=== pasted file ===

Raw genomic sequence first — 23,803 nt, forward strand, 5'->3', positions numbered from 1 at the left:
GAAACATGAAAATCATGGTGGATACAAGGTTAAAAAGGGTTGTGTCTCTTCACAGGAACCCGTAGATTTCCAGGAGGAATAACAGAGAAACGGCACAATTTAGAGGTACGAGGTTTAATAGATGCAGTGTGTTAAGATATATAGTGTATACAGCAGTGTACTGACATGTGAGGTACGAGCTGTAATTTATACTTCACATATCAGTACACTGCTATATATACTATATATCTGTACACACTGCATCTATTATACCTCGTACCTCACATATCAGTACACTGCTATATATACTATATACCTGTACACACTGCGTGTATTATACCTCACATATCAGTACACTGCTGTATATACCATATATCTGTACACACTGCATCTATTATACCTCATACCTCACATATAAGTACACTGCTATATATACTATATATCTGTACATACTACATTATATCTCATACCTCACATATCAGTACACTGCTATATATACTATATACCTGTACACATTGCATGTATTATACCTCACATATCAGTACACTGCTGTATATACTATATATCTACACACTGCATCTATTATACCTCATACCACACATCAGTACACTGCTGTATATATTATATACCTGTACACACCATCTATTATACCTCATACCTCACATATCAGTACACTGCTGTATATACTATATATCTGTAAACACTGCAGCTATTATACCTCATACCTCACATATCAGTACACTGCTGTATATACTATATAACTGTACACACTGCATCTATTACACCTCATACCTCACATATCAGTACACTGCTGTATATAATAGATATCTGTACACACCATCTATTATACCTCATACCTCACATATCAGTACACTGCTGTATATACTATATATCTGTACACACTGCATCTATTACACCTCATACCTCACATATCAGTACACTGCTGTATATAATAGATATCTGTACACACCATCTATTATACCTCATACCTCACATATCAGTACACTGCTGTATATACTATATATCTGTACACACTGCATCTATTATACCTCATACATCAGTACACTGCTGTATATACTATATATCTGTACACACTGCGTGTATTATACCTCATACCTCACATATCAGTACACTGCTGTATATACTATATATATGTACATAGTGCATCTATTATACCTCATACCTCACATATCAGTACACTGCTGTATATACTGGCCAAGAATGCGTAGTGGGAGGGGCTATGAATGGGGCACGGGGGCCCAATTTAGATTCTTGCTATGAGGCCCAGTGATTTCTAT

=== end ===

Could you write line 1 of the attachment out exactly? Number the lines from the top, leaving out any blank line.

Raw genomic sequence first — 23,803 nt, forward strand, 5'->3', positions numbered from 1 at the left: